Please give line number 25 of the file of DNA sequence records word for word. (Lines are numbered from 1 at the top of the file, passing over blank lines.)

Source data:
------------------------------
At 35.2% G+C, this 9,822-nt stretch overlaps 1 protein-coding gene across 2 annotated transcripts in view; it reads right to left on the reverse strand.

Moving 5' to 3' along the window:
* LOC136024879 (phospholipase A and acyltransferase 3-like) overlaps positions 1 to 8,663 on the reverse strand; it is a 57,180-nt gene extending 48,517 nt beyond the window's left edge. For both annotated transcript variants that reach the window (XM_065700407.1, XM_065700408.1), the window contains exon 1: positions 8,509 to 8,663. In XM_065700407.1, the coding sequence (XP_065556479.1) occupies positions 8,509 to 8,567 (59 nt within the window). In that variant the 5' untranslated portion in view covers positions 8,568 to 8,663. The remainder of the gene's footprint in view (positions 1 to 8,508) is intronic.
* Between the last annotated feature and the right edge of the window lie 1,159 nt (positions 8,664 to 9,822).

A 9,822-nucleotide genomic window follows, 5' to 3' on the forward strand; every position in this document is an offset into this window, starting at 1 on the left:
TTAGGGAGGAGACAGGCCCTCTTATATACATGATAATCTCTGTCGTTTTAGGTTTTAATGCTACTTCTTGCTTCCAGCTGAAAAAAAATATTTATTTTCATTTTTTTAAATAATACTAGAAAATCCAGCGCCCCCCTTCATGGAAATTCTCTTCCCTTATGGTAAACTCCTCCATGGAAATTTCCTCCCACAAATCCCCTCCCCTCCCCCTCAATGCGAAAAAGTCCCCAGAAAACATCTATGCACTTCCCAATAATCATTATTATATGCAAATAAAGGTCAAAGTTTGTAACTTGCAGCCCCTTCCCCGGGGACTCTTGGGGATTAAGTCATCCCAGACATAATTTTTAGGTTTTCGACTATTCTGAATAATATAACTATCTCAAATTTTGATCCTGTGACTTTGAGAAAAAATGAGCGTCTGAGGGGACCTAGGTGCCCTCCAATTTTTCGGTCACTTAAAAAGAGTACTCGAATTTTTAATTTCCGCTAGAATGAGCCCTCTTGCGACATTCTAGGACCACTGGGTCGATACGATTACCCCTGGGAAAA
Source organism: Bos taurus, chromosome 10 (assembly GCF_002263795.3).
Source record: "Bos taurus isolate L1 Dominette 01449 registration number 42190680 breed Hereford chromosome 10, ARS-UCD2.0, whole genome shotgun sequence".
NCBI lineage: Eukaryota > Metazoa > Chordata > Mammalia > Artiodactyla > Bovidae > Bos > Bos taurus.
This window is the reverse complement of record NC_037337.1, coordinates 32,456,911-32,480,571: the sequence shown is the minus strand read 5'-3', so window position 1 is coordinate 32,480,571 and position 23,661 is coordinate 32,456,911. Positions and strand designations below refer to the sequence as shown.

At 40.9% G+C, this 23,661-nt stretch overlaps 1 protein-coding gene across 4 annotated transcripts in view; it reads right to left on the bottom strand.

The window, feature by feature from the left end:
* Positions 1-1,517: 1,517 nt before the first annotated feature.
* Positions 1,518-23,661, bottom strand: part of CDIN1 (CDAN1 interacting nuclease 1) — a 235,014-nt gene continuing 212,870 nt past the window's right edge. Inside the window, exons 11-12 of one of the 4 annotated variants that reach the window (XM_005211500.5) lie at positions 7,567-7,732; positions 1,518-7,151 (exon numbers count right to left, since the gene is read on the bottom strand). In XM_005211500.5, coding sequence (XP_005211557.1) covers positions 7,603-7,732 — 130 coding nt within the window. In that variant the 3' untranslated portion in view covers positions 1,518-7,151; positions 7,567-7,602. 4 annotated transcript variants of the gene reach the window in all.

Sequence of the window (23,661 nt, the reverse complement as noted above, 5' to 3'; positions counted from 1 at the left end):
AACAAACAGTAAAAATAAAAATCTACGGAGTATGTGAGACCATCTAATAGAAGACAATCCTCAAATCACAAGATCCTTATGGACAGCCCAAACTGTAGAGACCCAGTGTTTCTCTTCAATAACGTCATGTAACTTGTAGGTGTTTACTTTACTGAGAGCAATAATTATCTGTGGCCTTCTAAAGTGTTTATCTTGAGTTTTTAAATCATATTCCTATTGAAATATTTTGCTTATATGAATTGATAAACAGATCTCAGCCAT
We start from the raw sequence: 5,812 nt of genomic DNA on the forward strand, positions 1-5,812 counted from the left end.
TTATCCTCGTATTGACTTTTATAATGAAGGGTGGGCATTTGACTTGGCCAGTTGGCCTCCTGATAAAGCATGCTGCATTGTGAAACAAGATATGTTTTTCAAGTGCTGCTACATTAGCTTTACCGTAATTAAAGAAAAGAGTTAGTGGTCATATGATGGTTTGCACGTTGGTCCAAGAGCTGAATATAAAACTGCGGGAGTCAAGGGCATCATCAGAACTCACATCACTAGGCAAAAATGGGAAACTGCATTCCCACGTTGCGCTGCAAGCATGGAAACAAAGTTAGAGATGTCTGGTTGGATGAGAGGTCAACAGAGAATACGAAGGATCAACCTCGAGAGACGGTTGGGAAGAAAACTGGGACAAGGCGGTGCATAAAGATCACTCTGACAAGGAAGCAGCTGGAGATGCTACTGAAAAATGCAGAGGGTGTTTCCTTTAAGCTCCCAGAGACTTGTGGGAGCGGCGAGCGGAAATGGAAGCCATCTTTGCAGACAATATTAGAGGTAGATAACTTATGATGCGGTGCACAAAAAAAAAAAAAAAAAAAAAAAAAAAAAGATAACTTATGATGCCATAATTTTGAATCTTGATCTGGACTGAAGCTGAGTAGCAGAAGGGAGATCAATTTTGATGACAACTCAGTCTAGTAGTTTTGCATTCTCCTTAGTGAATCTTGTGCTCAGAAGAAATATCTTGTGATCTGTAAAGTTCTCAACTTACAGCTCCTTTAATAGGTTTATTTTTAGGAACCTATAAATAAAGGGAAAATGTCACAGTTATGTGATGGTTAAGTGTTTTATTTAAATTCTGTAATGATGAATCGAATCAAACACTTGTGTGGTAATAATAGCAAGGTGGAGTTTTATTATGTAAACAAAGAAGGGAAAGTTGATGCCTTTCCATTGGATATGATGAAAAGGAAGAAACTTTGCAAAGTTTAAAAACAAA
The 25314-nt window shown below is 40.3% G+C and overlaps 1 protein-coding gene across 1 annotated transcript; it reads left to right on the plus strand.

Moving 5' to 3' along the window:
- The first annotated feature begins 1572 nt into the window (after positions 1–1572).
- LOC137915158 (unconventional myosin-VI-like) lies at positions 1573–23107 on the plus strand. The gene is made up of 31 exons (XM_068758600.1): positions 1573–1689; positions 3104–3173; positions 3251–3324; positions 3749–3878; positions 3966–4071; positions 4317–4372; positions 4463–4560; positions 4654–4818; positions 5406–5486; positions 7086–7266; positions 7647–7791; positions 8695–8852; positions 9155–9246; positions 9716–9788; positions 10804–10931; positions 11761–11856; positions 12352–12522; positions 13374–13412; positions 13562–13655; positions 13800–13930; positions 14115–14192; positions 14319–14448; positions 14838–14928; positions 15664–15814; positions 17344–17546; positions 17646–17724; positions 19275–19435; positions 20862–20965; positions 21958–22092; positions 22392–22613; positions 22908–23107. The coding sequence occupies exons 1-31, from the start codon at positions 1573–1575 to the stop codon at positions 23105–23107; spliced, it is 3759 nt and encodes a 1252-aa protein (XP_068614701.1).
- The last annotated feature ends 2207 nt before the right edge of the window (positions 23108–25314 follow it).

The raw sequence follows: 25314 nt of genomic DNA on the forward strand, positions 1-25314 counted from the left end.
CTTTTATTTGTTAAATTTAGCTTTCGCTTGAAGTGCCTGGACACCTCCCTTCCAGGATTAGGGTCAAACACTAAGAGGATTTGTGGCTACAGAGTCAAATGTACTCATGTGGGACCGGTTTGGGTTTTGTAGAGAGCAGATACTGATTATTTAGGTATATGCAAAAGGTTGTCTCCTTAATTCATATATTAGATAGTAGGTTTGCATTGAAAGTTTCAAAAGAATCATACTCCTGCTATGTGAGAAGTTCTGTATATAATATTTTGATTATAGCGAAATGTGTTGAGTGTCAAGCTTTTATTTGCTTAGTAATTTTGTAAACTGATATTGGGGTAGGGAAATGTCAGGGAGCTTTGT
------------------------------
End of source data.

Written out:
CTTTTATTTGTTAAATTTAGCTTTCGCTTGAAGTGCCTGGACACCTCCCTTCCAGGATTAGGGTCAAACACTAAGAGGATTTGTGGCTACAGAGTCAAATGTACTCATGTGGGACCGGTTTGGGTTTTGTAGAGAGCAGATACTGATTATTTAGGTATATGCAAAAGGTTGTCTCCTTAATTCATATATTAGATAGTAGGTTTGCATTGAAAGTTTCAAAAGAATCATACTCCTGCTATGTGAGAAGTTCTGTATATAATATTTTGATTATAGCGAAATGTGTTGAGTGTCAAGCTTTTATTTGCTTAGTAATTTTGTAAACTGATATTGGGGTAGGGAAATGTCAGGGAGCTTTGT